The big recurring question hovering over Walt's life is whether or not he was racist, in particular prejudiced against Jews. There are four main facts that have been used to suggest that Walt was anti-Semitic. First is the cartoon Der Fuehrer's Face, in which Donald wears a Nazi uniform, although this film was government-appointed propaganda. Secondly, in the late 1940s and early 1950s, Walt was a member of the Motion Picture Alliance for the Preservation of American Ideals. This anti-Communist organisation had many anti-Semitic members, yet though Walt freely associated with people with known racial prejudices, it does not prove he was prejudiced himself.
An earlier faux pas was made in 1933, when one scene of The Three Little Pigs showed the Big Bad Wolf disguised as a stereotyped Jewish peddler. This film was one that Walt was keenly involved in making and had complete control over, yet at the time racial insensitivity was common throughout Hollywood. On later releases, this scene was replaced.
The most serious lapse in judgement occurred in December 1938. Walt gave German propaganda filmmaker Leni Riefenstahl3 a tour of the Disney Studios, at a time when the Hollywood Anti-Nazi League was publicly calling for her visit to be universally boycotted. Walt was politically naïve, uninterested in world politics. He did not read newspapers; he had no real political leanings other than a profound hatred of Communism. His publicly expressed opinion about the Second World War was that '[America] should let 'em [Europeans] fight their own wars'. Although he had visited Germany on his European tour of 1935, he largely felt that world affairs were not his concern, other than the loss of revenues the closure of the European markets represented.
So was Walt racist? In his defence, he employed several Jews at the studio and some were given positions of authority. These included Joe Grant, head of the model department, production manager Harry Tytle and Herman 'Kay' Kamen, one of Walt's closest friends who handled all Disney merchandise from 1933, the principal source of income for the studio. Walt is also known to have donated money to numerous charities, including the Hebrew Orphan Asylum of the City of New York, Yeshiva College, the Jewish Home for the Aged and the American League for a Free Palestine, although some have argued that these donations were attempts to clear his name.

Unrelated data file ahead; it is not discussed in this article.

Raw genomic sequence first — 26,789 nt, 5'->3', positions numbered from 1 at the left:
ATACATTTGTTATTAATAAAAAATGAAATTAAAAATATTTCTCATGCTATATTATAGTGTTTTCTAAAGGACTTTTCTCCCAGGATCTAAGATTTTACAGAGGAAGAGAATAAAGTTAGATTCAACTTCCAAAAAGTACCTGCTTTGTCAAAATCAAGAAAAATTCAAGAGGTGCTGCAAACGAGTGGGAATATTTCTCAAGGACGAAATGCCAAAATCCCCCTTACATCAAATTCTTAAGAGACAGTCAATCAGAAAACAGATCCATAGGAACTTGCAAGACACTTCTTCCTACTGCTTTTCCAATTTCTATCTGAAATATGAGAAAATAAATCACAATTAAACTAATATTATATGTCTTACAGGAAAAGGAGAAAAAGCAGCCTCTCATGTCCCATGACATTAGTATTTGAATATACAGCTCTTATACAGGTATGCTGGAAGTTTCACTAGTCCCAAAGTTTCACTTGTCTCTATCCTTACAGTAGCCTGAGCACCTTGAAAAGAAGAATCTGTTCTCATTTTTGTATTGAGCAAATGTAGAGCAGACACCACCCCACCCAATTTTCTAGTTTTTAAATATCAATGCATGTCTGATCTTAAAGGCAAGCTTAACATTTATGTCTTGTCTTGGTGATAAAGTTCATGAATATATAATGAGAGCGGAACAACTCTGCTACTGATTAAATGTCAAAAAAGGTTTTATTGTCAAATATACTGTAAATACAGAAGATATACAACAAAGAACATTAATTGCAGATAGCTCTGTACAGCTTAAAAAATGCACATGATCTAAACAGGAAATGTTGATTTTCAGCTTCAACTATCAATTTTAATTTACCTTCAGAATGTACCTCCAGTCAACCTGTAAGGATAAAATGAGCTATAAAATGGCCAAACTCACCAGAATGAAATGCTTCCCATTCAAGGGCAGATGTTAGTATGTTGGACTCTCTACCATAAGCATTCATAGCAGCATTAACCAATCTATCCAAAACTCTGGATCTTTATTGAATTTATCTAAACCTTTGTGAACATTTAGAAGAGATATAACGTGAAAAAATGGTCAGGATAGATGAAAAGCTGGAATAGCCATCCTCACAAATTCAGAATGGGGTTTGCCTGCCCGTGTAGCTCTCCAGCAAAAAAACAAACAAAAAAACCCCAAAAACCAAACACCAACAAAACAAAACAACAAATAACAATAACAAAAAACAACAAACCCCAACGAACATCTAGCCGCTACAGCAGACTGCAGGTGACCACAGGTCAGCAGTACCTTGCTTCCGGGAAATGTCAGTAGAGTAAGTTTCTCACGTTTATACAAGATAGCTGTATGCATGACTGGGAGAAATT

What Recurring Themes Occur in Walt Disney Productions Made in his Lifetime?
Although Walt did not animate, direct or write the stories that he released as films, he contributed massively to the scripts and storyboards, and chose and oversaw the projects from start to finish. So what recurring values and themes appear in his films and theme parks, and what do they tell us about Walt Disney?
Extremely evident is his fascination with railways, not only at his home and around his theme parks but also in films, such as Casey Junior in Dumbo or the railway in So Dear to my Heart. From his earliest projects, Walt was fascinated by Fantasy, and spent much of his life attempting to create his own fantasy world, whether in animation or theme park form. Similarly his nostalgic love of American history recurs. Yet there are themes that mean more even than that.
The first is the theme of wishing. Those who have a pure, unsullied wish that they believe in with all their hearts see these wishes granted. This reflects Walt's own positive can-do attitude, rewarded with international recognition and success.
Hard work is another common theme. Characters like Snow White and Cinderella are imprisoned by their families, forced to work hard in their youth before finally finding success, freedom and appreciation, and a happy ending, when they leave their families and go off to a happily ever after. This is a reflection of Walt's own life, where he did indeed work hard for a living before being able to escape and enjoy his just rewards.
Yet for all his attempts to be a loving father, his films rarely feature fathers. Where are the main characters' fathers in Snow White, Dumbo, Cinderella, Alice in Wonderland or The Jungle Book? Even when the fathers appear, they are often distant or ineffectual figures in Pinocchio, Bambi, Song of the South, Lady and the Tramp, The Parent Trap or The Sword in the Stone. The last film Walt put his whole soul into making, Mary Poppins, is the story of two children reconnecting with their father in exactly the way Walt was never able to.